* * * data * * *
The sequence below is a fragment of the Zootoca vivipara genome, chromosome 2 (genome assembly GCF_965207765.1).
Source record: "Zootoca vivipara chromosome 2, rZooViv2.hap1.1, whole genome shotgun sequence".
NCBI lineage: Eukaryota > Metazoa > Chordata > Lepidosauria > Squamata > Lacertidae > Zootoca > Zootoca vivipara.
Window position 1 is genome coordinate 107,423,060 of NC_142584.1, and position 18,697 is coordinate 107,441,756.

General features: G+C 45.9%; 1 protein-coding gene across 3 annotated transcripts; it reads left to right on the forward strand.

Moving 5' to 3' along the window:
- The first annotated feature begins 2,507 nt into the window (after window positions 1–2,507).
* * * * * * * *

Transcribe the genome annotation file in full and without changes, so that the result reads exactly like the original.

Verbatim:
The sequence below is a fragment of the Zootoca vivipara genome, chromosome 2 (genome assembly GCF_965207765.1).
Source record: "Zootoca vivipara chromosome 2, rZooViv2.hap1.1, whole genome shotgun sequence".
NCBI lineage: Eukaryota > Metazoa > Chordata > Lepidosauria > Squamata > Lacertidae > Zootoca > Zootoca vivipara.
Window position 1 is genome coordinate 107,423,060 of NC_142584.1, and position 18,697 is coordinate 107,441,756.

General features: G+C 45.9%; 1 protein-coding gene across 3 annotated transcripts; it reads left to right on the forward strand.

Moving 5' to 3' along the window:
- The first annotated feature begins 2,507 nt into the window (after window positions 1–2,507).